May 21, 2013
I’ve had my hot and cold attitudes about Tejon Ranch over the years, as they writhed and contorted to appease the environmentalists, to get approval for construction and development projects, and to get ahead of the lead ammo issue. But the truth is, it’s still a magical place and one of my favorite hunting locations of all time.
And it’s in California. I am not.
A California-based hunting magazine, Relentless 365, has started cranking out some really cool web videos on YouTube, and the other day I had the chance to view this newest release… Tejon Ranch Hogs. It’s about 21 minutes of footage of bow hunts all over the ranch, and it gives you a pretty good idea of what the dedicated hunter can find on this place. What made it particularly special to me was that I’ve hiked and crawled a lot of the same places you see here. It really got the old memories going, I can say that much!
Anyway, here’s the video. 21 minutes is a long time, in web terms, but this is SO worth sitting still for. Check it out.
May 15, 2013
While we’re on a run here, this is one of my favorite vids (and one of my prouder moments). The video tells the tale…
May 1, 2013
This isn’t a new video, but I’m pretty sure I’ve never put it here.
February 28, 2013
The Hog Blog went to Mississippi, he was lookin’ for a hog to kill
He was in a bind, ’cause he was way behind, and he was lookin’ to make a deal
He came across a young boar rubbin’ on a fence post and making a mess
The Hog Blog jumped up on a hickory stump, he said, hog, let me tell you this.
You’re a mighty fine specimen, but give the Hog Blog his due
I got a bullet of gold, against your soul, says I got more friends than you
The hog said, my name’s Wilbur, and it it might be a sin,
but I’ll take your bet and you’re gonna regret, ’cause I’m the most popular that’s ever been.
Then the Hog Blog opened up his case, and he said I’ll start this show.
And fire flew from the muzzle as he zeroed in his scope.
He tossed the empty in the creek, and it made an evil hiss.
But no one came to see the show, something was amiss.
When he finished, Wilbur laughed, well you’re pretty good old son.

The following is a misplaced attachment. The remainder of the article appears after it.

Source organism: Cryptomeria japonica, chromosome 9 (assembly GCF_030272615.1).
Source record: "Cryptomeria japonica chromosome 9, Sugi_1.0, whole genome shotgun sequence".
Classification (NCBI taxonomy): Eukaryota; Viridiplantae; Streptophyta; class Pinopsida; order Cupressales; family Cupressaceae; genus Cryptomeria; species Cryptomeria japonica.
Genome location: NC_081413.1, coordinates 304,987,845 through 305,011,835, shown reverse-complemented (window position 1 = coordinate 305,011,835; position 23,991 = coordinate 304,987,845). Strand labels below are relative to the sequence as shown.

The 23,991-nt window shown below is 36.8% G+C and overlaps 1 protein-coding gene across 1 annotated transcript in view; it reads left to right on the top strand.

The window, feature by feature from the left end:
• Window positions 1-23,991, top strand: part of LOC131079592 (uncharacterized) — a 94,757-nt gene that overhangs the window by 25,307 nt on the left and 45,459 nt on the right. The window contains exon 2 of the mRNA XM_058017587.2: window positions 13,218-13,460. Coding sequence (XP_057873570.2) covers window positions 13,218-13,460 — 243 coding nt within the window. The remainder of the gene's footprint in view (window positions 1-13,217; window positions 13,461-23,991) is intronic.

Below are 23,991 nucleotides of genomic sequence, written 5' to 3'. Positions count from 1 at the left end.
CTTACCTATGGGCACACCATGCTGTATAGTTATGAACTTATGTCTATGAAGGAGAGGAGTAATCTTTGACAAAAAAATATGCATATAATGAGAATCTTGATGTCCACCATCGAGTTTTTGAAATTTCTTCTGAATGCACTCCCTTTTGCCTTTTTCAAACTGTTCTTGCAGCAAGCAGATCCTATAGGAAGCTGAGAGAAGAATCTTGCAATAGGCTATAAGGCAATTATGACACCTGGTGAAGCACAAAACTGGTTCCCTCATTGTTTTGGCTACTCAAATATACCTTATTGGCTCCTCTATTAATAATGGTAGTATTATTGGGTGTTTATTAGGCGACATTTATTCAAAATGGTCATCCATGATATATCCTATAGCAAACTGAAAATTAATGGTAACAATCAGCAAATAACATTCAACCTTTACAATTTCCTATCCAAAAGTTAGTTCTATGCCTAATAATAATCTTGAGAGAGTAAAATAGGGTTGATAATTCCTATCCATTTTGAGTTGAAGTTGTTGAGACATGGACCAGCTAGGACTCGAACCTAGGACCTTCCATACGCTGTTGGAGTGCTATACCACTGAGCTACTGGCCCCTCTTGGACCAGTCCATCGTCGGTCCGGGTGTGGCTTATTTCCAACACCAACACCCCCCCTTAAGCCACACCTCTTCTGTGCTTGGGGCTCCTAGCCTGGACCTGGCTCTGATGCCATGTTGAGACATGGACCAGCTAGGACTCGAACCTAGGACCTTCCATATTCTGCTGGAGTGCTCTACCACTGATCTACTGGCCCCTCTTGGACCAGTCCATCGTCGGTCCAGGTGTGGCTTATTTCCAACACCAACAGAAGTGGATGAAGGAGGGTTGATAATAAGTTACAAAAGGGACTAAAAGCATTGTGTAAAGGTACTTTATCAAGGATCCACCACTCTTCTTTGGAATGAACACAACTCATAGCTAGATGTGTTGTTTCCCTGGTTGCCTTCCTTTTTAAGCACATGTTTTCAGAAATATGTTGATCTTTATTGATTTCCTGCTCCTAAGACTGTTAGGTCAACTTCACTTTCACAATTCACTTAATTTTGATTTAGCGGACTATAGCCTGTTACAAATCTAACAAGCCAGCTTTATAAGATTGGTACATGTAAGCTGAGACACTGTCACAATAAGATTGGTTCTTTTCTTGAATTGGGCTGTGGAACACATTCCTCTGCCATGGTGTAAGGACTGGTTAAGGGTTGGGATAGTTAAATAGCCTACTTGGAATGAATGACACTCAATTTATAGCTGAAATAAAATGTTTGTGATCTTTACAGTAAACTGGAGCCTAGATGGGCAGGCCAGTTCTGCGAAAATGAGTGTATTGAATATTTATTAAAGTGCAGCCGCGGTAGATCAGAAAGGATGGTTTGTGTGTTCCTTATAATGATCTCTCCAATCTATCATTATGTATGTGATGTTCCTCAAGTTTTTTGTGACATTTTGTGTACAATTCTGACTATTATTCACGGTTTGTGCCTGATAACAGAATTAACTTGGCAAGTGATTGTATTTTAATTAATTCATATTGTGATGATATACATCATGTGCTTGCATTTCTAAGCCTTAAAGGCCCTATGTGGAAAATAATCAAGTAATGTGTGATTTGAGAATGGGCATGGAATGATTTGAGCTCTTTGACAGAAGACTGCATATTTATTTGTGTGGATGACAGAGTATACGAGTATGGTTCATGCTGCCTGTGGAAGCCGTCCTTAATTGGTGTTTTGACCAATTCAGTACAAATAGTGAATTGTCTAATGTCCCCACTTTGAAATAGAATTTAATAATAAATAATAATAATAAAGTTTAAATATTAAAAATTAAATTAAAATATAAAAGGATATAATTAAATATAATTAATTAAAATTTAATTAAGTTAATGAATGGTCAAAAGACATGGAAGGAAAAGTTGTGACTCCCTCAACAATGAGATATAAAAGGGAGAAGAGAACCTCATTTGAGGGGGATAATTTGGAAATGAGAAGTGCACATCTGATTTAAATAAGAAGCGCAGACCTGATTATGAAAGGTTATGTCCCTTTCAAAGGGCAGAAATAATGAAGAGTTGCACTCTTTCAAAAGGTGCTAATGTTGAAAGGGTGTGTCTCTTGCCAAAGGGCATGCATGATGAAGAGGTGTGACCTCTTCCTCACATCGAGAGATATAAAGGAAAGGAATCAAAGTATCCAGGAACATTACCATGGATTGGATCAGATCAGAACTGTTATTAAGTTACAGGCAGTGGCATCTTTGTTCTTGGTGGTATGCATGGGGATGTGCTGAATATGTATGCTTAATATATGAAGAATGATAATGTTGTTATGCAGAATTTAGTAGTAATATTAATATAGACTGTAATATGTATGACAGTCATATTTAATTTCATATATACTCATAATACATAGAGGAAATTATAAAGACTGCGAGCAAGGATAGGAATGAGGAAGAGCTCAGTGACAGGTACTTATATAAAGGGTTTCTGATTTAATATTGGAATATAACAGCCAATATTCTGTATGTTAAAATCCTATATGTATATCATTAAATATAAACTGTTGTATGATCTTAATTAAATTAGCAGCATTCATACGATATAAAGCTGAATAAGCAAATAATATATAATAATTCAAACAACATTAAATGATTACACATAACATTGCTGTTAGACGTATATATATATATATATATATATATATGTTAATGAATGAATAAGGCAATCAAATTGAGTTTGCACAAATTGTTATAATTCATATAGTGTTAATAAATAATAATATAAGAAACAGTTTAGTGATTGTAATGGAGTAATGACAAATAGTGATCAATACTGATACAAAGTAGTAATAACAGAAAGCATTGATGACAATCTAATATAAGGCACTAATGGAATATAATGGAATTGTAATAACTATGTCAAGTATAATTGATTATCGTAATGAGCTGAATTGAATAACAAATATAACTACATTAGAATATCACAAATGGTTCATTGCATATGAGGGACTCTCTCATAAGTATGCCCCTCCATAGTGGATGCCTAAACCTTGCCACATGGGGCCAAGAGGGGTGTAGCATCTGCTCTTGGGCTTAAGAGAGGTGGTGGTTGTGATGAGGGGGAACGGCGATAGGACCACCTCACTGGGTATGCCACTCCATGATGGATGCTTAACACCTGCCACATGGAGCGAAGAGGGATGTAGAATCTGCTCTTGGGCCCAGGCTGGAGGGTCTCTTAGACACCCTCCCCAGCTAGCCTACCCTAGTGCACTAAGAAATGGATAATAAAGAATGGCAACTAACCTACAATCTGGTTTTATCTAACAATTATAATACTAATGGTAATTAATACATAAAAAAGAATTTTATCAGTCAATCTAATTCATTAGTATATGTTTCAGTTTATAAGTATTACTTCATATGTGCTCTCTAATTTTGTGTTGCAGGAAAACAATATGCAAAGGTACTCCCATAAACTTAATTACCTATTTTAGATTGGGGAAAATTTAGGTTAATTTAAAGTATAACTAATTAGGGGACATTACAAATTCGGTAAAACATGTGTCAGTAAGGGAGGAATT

But look around, you’re all alone, nobody didn’t come.
Then he played..
Corn on the mountain run boys run
Apples and berries gotta gitcha some!
Punkins and taters and watermelon too
And here came the hogs, two by two
And when he finished the Hog Blog smiled, grinned from ear to ear
and as those hogs came trotting in, he shot them far and near
Wilbur screamed, “you sonofabitch”, what did you just do?
But then the Hog Blog grinned, took careful aim, and then shot Wilbur too.
February 22, 2013
Now Rex, from the Deer Camp blog has been inviting me to come out and enjoy some of that Mississippi hospitality for several years now, but I’ve always had to decline for one reason or another. But every time, I struggle to balance responsibility against my desire to get out there and meet another blogger… and to hog hunt in another state.
Well, this year it’s all working out. The invitation found me between work travel, and with no hunting trips to organize. Of course, there’s a lot of work to be done around the ranch, but it’s nothing that can’t wait another week or two.
Besides, I hear there’s going to be a “world famous hog hunter” at the event this year. I can’t wait to meet this guy. I’d sure like to pick his brain!
February 15, 2013
Ian, one of the proud and few Hog Blog readers sent me a few photos from some game cams he’s been following in Sonoma County. I thought they’d be good incentive for some of us to get out of the house and into the woods this weekend. If this were my game cams, I know exactly where I’d be!
February 5, 2013
This is the kind of thing I go for, and one of the reasons I hate that I missed it this year… new ammunition, targeted for hog hunters and for the lead-free market.
I had to hear about it on YouTube…
What the hell am I talking about? The Remington Hog Hammer ammo was announced at SHOT 2013. It features the Barnes triple-shock (TSX) bullet, and will be available in seven calibers, from .223 Rem to .450 Bushmaster.